Tankless water heaters are energy-efficient, have low maintenance costs, and are reasonably durable. But just like any appliance, they’re not completely immune to issues.
If your tankless water heater isn’t performing up to par, here’s what you should check.
This is the most common problem you can expect with a tankless water heater. To get to the root of the problem, ask yourself the following questions.
How many appliances am I running at once? If you’re running the dishwasher, doing a load of towels, and showering at the same time, chances are you’re just running your water heater to its limits. Choose which hot water activity you need right now, turn off the others, and restart your unit.
Am I reaching my minimum flow rate? The minimum flow rate is the amount of water (in gallons) the tankless unit needs flowing through every minute to produce hot water. If you’re asking for less than the minimum flow rate, the unit is probably shutting off as a safety measure. Increase the flow out of your faucet and wait to see if the water heats up.
Is something plugged up? Check your vents and air intake channels for blockages. Lucky for you, most tankless water heaters have notification systems that tell you if you have a blocked exhaust vent somewhere. Make sure everything—inside and outside—is free of blockages, dust bunnies, or other debris. Dirty burners are also a source of blockage. Make sure they’re clean!
What about my power source? If you’re running on electricity, check your main electrical panel. Something may have caused the breaker to trip, requiring a reset before your tankless water heater will work again. If you’re burning gas, make sure you paid your bill, there’s propane in your tank, or the gas valve is fully in the ON position.
Is it cold outside? In the winter, frozen water pipes can prevent hot water from reaching you and your appliances. Safely and naturally thaw your pipes before trying again for some hot water.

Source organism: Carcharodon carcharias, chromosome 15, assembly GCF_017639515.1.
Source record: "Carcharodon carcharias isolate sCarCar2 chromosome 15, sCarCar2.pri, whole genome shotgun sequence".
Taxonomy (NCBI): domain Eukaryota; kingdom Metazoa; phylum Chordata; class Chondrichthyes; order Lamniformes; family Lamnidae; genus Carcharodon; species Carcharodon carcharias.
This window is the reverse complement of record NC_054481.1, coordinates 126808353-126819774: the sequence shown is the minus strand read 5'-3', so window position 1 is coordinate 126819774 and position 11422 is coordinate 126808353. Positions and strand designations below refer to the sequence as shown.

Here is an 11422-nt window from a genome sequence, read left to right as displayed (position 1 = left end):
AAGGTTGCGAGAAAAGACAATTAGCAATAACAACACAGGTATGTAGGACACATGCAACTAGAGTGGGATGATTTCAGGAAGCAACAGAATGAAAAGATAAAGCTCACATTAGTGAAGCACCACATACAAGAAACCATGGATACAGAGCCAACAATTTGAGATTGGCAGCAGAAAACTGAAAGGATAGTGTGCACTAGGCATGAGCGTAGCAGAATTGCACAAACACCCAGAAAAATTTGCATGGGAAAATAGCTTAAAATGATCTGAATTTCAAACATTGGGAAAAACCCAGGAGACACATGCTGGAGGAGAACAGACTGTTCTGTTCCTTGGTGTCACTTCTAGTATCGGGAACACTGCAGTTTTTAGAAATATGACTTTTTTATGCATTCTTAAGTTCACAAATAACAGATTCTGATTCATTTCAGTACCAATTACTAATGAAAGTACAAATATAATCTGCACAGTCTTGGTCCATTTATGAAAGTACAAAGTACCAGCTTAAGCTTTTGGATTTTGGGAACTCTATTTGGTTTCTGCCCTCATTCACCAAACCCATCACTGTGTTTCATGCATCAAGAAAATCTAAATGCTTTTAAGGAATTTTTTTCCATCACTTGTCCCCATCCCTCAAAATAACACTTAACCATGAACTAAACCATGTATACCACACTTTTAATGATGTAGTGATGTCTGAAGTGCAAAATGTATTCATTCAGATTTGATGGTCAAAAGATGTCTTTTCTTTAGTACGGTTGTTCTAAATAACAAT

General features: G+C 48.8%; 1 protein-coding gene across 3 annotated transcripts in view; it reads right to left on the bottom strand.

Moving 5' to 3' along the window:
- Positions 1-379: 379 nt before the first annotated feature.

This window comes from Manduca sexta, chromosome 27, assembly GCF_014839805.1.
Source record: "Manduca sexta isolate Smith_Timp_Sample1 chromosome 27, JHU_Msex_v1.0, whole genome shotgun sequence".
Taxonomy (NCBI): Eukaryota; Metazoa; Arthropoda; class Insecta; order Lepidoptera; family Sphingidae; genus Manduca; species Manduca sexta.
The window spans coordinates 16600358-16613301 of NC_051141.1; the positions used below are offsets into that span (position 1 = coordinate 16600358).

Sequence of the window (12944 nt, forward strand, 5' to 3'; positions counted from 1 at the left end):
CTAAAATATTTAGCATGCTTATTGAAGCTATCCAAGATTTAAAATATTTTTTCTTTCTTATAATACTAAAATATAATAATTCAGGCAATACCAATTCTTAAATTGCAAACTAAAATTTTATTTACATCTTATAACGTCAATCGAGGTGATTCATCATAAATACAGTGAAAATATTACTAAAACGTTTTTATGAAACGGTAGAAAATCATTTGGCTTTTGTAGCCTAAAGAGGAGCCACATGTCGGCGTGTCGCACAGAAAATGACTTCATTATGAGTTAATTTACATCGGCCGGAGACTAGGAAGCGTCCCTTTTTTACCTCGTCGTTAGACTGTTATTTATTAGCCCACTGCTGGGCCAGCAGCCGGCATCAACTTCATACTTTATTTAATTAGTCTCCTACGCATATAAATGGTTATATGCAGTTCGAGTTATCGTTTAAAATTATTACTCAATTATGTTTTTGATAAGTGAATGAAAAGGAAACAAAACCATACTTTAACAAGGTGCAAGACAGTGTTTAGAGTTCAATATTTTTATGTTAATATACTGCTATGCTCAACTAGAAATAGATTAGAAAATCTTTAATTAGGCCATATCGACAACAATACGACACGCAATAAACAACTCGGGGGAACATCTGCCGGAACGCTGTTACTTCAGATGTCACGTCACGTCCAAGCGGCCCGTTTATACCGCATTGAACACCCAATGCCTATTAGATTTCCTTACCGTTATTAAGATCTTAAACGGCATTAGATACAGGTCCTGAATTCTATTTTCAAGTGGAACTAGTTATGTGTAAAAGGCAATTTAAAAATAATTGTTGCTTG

So what if you’re experiencing the opposite problem? Here are the things to fix if your water is getting too hot:
It’s the dreaded cold water sandwich, which most often occurs in the shower. (What a great start to your day, eh?) Here’s what’s probably happening: Someone showered just before you. The hot water you’re feeling, in the beginning, is the leftovers from the previous person. Then, the water gets cold again while the tankless water heater is re-heating the water for your shower. Then, once the heater does its job, you get your hot water again.
If this happens a lot or really gets on your nerves, ask your Denver plumber if a mini-tank water heater could help. A small tank will give hot water while the tankless unit heats up, preventing this cold water sandwich in the future.
Your water should always be clean and clear. If it’s discolored or smells funky, you might have something growing in your unit. That sounds gross, but it’s really common and generally harmless with the right maintenance.
The minerals in our water tend to build up in our units over time. When enough builds up, you get cloudy, yellow, brown, nasty water. Flushing your tankless water heater with a pre-made descaling solution or regular distilled white vinegar should solve your problem.
It’s good to be in the habit of cleaning your tankless water heater at least every six months. If you know you have hard water problems, ask us about water softeners to help keep your unit in top condition.